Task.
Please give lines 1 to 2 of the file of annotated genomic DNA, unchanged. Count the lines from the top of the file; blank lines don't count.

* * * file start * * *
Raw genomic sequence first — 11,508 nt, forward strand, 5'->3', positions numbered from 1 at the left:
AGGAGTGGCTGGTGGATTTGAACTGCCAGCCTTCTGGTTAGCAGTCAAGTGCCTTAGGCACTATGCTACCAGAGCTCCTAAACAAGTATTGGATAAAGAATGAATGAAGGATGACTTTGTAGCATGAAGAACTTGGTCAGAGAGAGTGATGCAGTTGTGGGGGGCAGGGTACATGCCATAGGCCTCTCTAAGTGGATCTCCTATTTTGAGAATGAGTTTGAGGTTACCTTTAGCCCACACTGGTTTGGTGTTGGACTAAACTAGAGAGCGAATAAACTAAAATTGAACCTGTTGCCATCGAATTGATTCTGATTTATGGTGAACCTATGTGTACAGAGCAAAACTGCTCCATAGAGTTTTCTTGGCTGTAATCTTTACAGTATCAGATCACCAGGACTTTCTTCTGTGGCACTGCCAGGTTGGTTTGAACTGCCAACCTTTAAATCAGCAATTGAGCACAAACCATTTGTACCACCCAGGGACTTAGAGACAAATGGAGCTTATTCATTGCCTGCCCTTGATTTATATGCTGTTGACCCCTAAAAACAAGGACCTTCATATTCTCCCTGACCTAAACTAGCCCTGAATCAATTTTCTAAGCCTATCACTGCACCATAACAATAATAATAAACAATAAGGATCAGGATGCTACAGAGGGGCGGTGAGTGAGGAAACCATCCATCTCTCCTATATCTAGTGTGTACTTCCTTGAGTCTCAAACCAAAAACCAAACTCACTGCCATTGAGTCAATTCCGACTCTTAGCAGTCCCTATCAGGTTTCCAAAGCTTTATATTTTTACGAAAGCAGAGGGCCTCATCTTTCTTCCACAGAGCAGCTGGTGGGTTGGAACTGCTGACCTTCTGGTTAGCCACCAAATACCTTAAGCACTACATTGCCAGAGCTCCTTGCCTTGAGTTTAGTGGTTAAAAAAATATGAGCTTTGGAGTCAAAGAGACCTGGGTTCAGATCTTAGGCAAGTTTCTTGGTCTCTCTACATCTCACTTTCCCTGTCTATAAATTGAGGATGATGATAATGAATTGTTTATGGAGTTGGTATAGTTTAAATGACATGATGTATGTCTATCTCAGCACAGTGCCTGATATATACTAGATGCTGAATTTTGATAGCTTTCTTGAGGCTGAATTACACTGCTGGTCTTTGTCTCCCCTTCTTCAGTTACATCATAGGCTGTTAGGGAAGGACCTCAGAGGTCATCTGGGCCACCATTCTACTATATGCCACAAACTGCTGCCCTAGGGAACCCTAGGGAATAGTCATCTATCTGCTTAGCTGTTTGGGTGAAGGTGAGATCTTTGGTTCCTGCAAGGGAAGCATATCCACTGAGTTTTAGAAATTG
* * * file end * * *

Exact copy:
Raw genomic sequence first — 11,508 nt, forward strand, 5'->3', positions numbered from 1 at the left:
AGGAGTGGCTGGTGGATTTGAACTGCCAGCCTTCTGGTTAGCAGTCAAGTGCCTTAGGCACTATGCTACCAGAGCTCCTAAACAAGTATTGGATAAAGAATGAATGAAGGATGACTTTGTAGCATGAAGAACTTGGTCAGAGAGAGTGATGCAGTTGTGGGGGGCAGGGTACATGCCATAGGCCTCTCTAAGTGGATCTCCTATTTTGAGAATGAGTTTGAGGTTACCTTTAGCCCACACTGGTTTGGTGTTGGACTAAACTAGAGAGCGAATAAACTAAAATTGAACCTGTTGCCATCGAATTGATTCTGATTTATGGTGAACCTATGTGTACAGAGCAAAACTGCTCCATAGAGTTTTCTTGGCTGTAATCTTTACAGTATCAGATCACCAGGACTTTCTTCTGTGGCACTGCCAGGTTGGTTTGAACTGCCAACCTTTAAATCAGCAATTGAGCACAAACCATTTGTACCACCCAGGGACTTAGAGACAAATGGAGCTTATTCATTGCCTGCCCTTGATTTATATGCTGTTGACCCCTAAAAACAAGGACCTTCATATTCTCCCTGACCTAAACTAGCCCTGAATCAATTTTCTAAGCCTATCACTGCACCATAACAATAATAATAAACAATAAGGATCAGGATGCTACAGAGGGGCGGTGAGTGAGGAAACCATCCATCTCTCCTATATCTAGTGTGTACTTCCTTGAGTCTCAAACCAAAAACCAAACTCACTGCCATTGAGTCAATTCCGACTCTTAGCAGTCCCTATCAGGTTTCCAAAGCTTTATATTTTTACGAAAGCAGAGGGCCTCATCTTTCTTCCACAGAGCAGCTGGTGGGTTGGAACTGCTGACCTTCTGGTTAGCCACCAAATACCTTAAGCACTACATTGCCAGAGCTCCTTGCCTTGAGTTTAGTGGTTAAAAAAATATGAGCTTTGGAGTCAAAGAGACCTGGGTTCAGATCTTAGGCAAGTTTCTTGGTCTCTCTACATCTCACTTTCCCTGTCTATAAATTGAGGATGATGATAATGAATTGTTTATGGAGTTGGTATAGTTTAAATGACATGATGTATGTCTATCTCAGCACAGTGCCTGATATATACTAGATGCTGAATTTTGATAGCTTTCTTGAGGCTGAATTACACTGCTGGTCTTTGTCTCCCCTTCTTCAGTTACATCATAGGCTGTTAGGGAAGGACCTCAGAGGTCATCTGGGCCACCATTCTACTATATGCCACAAACTGCTGCCCTAGGGAACCCTAGGGAATAGTCATCTATCTGCTTAGCTGTTTGGGTGAAGGTGAGATCTTTGGTTCCTGCAAGGGAAGCATATCCACTGAGTTTTAGAAATTG